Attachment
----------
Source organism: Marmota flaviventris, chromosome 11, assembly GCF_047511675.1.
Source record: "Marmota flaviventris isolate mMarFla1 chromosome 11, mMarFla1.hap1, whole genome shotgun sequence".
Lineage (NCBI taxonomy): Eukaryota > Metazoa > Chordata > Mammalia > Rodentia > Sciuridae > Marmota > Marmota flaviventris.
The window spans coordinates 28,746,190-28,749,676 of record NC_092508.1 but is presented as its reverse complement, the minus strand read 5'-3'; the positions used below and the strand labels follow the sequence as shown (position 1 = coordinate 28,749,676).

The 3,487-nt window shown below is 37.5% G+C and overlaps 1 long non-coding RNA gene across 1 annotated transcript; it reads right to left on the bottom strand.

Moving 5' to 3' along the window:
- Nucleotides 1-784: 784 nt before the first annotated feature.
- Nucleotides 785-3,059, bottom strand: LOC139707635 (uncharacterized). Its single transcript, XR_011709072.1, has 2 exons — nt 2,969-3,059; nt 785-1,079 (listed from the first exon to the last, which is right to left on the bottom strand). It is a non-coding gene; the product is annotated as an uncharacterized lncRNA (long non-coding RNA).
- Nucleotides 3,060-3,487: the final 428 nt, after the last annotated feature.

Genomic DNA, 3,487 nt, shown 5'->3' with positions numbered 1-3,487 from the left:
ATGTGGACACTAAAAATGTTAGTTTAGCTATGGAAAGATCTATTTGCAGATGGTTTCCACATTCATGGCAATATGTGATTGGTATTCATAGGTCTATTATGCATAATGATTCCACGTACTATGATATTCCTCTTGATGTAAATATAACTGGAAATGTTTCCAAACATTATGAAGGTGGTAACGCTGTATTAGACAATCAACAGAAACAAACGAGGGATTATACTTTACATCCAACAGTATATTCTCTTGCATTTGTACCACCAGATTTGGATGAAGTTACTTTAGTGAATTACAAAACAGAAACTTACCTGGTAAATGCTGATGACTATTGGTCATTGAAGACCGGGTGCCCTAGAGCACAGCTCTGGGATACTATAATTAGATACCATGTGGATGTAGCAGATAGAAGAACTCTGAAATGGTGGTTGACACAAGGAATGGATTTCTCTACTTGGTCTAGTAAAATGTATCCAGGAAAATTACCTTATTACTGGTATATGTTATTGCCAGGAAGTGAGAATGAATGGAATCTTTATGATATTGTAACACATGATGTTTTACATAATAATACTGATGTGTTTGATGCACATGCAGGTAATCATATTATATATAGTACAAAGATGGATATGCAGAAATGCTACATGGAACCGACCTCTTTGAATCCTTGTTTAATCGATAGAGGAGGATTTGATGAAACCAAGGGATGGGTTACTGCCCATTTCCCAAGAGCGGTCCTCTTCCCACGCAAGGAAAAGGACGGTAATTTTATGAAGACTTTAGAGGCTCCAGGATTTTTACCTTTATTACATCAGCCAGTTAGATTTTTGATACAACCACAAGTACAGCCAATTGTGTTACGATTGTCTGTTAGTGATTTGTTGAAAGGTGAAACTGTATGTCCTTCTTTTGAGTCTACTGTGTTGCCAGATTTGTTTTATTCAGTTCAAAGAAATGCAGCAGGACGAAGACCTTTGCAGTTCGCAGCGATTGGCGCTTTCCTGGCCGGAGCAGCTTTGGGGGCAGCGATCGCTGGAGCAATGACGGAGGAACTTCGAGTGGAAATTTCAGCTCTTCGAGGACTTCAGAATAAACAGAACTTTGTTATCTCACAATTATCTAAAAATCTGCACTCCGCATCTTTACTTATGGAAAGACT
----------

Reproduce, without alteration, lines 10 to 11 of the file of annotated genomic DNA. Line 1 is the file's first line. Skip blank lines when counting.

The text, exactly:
Genomic DNA, 3,487 nt, shown 5'->3' with positions numbered 1-3,487 from the left:
ATGTGGACACTAAAAATGTTAGTTTAGCTATGGAAAGATCTATTTGCAGATGGTTTCCACATTCATGGCAATATGTGATTGGTATTCATAGGTCTATTATGCATAATGATTCCACGTACTATGATATTCCTCTTGATGTAAATATAACTGGAAATGTTTCCAAACATTATGAAGGTGGTAACGCTGTATTAGACAATCAACAGAAACAAACGAGGGATTATACTTTACATCCAACAGTATATTCTCTTGCATTTGTACCACCAGATTTGGATGAAGTTACTTTAGTGAATTACAAAACAGAAACTTACCTGGTAAATGCTGATGACTATTGGTCATTGAAGACCGGGTGCCCTAGAGCACAGCTCTGGGATACTATAATTAGATACCATGTGGATGTAGCAGATAGAAGAACTCTGAAATGGTGGTTGACACAAGGAATGGATTTCTCTACTTGGTCTAGTAAAATGTATCCAGGAAAATTACCTTATTACTGGTATATGTTATTGCCAGGAAGTGAGAATGAATGGAATCTTTATGATATTGTAACACATGATGTTTTACATAATAATACTGATGTGTTTGATGCACATGCAGGTAATCATATTATATATAGTACAAAGATGGATATGCAGAAATGCTACATGGAACCGACCTCTTTGAATCCTTGTTTAATCGATAGAGGAGGATTTGATGAAACCAAGGGATGGGTTACTGCCCATTTCCCAAGAGCGGTCCTCTTCCCACGCAAGGAAAAGGACGGTAATTTTATGAAGACTTTAGAGGCTCCAGGATTTTTACCTTTATTACATCAGCCAGTTAGATTTTTGATACAACCACAAGTACAGCCAATTGTGTTACGATTGTCTGTTAGTGATTTGTTGAAAGGTGAAACTGTATGTCCTTCTTTTGAGTCTACTGTGTTGCCAGATTTGTTTTATTCAGTTCAAAGAAATGCAGCAGGACGAAGACCTTTGCAGTTCGCAGCGATTGGCGCTTTCCTGGCCGGAGCAGCTTTGGGGGCAGCGATCGCTGGAGCAATGACGGAGGAACTTCGAGTGGAAATTTCAGCTCTTCGAGGACTTCAGAATAAACAGAACTTTGTTATCTCACAATTATCTAAAAATCTGCACTCCGCATCTTTACTTATGGAAAGACT